The Smell of Rain

The Smell of Rain

When I was in graduate school, there were many times that I needed a break from working at the bench.  The guy that worked across from my lab bench one day walked in the lab from outdoors with a scoopful of soil in a test tube.  It seemed like the strangest thing ever.  I later watched him put that soil on a petri dish and I began to think that he must have been desperately trying to find something fun to do on the side.  It turned out that he was beginning a project that would later get him working in a lab at Harvard Medical School.  After the germs grew on the petri dish, I asked him what he was growing and he brought me closer to see his petri dish.  On the petri dish were many different bacteria colonies and I noticed they had a peculiar smell.  Almost everything in a microbiology lab has a peculiar smell, but this smell was a pleasant one and I did not mind it.  In fact, I was surprised because it smelled like rain on the petri dish.  That’s when I began to learn that the smell of rain wasn’t rain at all.

Rain Doesn’t Actually Smell

The next time it rains, try collecting a handful of rain and smell it.  When you smell the actual rain that fell from the sky that you collected in your hands, it will smell like regular water—not rain.  Rain doesn’t actually smell like rain.  The actual smell of rain doesn’t come from rain, but from a bacteria living in the soil called Streptomyces coelicolor.  Streptomyces are soil bacteria famous for producing many antibiotics we use today as well as producing the smell of rain.  Before it rains outside, the Streptomyces in the soil dry out and turn into spores that lay dormant in the soil.  When the rain comes, the spores are reactivated and begin growing again.  As spores resume growth, they produce a chemical called geosmin, which is the chemical known as the smell of rain.  The geosmin becomes airborne as the rains pass by and the geosmin is carried away by the wind in front of the weather pattern.  We can then smell the geosmin coming ahead of the rain and mistakenly think it is the smell of the coming rain.  What we actually smell is the secreted product from the soil microbes (i.e., the geosmin) carried on the wind.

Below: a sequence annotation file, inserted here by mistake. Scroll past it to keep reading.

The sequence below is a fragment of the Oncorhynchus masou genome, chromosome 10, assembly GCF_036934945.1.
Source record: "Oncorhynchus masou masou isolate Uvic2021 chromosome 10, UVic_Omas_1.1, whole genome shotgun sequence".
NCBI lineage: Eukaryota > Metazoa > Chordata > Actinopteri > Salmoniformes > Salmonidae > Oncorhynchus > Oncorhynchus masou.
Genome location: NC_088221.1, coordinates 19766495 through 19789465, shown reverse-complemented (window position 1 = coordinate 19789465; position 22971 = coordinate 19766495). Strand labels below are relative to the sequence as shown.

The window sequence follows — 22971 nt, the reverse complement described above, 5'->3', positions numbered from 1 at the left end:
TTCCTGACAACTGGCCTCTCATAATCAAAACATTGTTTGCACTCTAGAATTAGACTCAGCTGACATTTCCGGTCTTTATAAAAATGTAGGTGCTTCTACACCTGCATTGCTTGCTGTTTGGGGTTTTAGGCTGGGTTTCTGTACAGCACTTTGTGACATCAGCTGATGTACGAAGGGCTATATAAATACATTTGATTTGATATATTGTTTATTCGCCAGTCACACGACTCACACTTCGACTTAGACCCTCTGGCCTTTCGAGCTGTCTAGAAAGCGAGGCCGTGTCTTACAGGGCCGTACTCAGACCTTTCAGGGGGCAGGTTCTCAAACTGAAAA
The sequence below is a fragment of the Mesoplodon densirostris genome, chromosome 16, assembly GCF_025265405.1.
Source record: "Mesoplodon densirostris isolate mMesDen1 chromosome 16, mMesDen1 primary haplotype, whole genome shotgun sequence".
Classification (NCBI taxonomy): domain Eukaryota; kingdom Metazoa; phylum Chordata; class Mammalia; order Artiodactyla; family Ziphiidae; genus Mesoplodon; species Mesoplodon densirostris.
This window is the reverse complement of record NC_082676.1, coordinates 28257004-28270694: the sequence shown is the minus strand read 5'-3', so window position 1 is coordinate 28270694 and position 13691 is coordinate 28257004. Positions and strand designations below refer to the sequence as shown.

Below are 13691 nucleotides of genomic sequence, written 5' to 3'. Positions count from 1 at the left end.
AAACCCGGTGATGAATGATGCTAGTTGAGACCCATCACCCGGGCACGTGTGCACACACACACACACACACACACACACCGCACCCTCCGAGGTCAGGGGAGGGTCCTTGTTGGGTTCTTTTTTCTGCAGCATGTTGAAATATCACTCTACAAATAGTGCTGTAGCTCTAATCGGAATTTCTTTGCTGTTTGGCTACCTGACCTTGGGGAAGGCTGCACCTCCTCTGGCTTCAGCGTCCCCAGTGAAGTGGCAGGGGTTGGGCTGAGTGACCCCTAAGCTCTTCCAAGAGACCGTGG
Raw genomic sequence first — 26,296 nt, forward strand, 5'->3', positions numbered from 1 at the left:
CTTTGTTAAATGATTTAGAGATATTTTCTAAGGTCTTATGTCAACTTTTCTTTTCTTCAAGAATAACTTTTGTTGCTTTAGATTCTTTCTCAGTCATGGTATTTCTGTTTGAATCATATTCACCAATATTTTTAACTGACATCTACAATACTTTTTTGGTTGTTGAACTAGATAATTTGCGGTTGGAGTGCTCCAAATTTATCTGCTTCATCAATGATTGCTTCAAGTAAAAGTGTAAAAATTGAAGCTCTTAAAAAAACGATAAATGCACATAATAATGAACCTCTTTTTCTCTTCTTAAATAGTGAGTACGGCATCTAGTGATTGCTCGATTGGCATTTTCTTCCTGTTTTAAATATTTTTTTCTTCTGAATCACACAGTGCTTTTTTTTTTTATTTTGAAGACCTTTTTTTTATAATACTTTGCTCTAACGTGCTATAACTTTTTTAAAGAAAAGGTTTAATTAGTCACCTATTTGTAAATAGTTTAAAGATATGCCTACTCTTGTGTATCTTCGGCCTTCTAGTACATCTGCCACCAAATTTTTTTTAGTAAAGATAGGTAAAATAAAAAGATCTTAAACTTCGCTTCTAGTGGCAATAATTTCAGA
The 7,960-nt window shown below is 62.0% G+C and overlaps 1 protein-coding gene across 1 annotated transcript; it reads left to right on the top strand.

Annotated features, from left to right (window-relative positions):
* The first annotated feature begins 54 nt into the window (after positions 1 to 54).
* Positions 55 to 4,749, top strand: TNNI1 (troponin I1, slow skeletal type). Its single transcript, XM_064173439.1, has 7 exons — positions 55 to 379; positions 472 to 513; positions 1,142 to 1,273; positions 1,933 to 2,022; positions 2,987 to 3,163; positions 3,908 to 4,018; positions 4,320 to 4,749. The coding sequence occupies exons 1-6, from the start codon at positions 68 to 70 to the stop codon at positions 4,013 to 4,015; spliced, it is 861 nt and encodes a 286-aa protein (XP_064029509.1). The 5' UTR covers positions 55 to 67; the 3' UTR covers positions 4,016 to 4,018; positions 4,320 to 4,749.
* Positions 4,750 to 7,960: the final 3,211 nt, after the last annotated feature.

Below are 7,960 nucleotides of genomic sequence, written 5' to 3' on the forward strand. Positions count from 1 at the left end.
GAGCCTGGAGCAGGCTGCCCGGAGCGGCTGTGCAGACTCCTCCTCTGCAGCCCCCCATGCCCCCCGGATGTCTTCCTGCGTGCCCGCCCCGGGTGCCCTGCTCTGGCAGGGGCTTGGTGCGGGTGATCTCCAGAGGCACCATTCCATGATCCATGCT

Did They Smell Judgment Coming

We know that it smells like rain everywhere on the face of the planet whenever it rains.  The smell of rain on the face of the planet tells us that these bacteria are present everywhere.  It is tempting to say that the Streptomyces are present everywhere because of the global Flood.[1]

In this scenario, the Streptomyces were present in a small area before the Flood.  When the Flood came, Scripture plainly teaches that the great fountains of the deep were opened and rain came from the sky (it was not just that it rained, but it also was a great cataclysmic event involving catastrophic plate tectonics).

In the six hundredth year of Noah’s life, in the second month, the seventeenth day of the month, the same day were all the fountains of the great deep broken up, and the windows of heaven were opened. – Genesis 7:11 (emphasis added)